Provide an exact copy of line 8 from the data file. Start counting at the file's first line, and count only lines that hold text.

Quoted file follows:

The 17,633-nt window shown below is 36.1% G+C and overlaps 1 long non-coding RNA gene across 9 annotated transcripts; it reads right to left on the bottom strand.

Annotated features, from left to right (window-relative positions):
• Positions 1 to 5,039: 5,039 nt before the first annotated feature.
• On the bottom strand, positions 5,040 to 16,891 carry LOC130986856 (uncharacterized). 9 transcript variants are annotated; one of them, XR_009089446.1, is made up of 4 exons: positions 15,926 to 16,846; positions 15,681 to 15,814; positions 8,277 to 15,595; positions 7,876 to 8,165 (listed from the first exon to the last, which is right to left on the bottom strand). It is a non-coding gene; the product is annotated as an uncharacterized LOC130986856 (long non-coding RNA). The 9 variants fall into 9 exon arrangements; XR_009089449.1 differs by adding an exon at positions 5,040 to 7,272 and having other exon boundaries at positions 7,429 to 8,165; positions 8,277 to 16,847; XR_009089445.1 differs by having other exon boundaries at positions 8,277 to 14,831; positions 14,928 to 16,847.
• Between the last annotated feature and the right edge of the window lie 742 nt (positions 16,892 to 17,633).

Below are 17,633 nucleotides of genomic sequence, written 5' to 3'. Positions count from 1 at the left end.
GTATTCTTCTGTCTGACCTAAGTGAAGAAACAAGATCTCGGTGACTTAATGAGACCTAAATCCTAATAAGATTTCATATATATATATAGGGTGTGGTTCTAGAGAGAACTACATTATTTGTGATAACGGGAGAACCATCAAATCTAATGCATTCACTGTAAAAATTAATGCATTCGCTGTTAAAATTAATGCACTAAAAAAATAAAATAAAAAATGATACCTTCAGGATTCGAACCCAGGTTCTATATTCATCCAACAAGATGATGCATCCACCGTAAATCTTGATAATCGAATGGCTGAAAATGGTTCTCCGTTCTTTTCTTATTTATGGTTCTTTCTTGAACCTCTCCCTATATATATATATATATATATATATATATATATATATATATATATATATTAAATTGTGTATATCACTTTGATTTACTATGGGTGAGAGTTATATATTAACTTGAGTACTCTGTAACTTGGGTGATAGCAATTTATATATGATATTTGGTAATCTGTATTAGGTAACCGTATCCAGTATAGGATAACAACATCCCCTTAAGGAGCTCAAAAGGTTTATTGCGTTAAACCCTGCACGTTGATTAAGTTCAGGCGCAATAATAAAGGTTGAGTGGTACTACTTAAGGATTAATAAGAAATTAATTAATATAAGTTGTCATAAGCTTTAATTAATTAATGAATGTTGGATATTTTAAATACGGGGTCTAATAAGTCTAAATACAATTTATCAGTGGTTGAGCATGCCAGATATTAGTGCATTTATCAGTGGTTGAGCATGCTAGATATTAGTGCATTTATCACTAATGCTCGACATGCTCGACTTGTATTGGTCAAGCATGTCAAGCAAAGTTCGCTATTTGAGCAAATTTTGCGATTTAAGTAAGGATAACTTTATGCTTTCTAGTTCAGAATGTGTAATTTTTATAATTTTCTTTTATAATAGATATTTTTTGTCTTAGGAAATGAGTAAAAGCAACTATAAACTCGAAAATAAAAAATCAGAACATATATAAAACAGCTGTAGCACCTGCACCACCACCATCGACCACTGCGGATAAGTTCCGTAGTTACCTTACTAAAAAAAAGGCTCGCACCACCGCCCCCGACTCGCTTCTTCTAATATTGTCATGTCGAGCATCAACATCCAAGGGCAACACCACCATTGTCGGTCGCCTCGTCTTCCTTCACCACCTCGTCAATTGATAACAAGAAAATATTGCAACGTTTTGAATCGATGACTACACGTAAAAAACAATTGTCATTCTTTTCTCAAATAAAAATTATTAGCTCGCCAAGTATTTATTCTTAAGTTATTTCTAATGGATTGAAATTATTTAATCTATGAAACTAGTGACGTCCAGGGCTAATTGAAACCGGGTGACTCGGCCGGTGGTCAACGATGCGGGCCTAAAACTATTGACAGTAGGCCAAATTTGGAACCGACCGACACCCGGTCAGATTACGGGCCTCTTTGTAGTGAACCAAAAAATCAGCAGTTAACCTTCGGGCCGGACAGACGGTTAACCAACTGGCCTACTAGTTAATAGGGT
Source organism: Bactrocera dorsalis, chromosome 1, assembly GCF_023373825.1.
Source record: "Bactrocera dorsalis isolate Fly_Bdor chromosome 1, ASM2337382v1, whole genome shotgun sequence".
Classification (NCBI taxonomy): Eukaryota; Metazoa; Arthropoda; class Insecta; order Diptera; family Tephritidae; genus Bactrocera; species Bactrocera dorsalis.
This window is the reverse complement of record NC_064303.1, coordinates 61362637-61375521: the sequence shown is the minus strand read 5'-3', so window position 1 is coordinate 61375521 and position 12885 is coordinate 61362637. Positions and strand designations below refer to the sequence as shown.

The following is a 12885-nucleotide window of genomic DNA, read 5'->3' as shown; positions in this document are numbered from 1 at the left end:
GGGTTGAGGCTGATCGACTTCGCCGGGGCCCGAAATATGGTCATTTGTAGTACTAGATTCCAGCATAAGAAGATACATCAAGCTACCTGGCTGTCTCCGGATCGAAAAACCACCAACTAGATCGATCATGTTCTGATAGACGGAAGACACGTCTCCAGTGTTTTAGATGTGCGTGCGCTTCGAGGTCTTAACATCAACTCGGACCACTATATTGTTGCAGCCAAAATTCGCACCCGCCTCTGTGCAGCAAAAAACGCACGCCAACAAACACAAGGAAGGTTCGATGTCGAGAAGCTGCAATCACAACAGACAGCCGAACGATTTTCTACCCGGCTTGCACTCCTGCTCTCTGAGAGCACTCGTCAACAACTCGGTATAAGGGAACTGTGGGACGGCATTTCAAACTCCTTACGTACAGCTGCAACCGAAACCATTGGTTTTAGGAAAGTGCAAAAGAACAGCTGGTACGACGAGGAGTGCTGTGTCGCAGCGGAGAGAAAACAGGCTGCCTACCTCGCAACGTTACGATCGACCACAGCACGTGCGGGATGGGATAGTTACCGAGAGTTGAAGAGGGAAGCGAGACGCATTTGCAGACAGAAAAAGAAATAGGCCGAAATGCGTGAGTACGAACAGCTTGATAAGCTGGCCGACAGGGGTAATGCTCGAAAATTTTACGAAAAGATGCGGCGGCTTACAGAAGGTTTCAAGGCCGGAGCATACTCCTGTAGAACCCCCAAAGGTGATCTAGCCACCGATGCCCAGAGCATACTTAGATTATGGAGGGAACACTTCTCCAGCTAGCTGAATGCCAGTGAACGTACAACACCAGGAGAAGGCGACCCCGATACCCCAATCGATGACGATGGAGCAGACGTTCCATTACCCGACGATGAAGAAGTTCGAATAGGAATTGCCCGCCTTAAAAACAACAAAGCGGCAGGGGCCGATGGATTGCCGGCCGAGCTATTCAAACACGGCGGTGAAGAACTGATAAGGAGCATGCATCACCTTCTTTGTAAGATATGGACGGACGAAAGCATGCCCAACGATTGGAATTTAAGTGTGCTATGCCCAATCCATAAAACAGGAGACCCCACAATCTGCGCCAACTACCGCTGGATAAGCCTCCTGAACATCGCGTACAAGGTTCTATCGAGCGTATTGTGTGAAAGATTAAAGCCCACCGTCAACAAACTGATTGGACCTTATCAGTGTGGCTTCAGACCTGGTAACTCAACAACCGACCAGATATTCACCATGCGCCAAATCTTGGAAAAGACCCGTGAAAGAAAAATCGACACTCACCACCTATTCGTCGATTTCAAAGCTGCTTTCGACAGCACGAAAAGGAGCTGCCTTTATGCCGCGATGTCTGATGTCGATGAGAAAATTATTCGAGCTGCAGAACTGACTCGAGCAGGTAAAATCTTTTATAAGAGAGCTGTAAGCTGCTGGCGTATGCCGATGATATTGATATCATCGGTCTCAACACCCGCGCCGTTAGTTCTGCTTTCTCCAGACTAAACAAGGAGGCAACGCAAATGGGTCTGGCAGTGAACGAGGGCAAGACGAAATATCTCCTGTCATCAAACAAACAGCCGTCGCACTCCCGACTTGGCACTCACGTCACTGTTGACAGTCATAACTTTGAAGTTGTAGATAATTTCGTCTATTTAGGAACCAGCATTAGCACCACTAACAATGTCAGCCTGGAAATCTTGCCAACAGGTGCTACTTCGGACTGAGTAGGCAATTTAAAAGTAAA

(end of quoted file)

Source organism: Bactrocera dorsalis, chromosome 1, assembly GCF_023373825.1.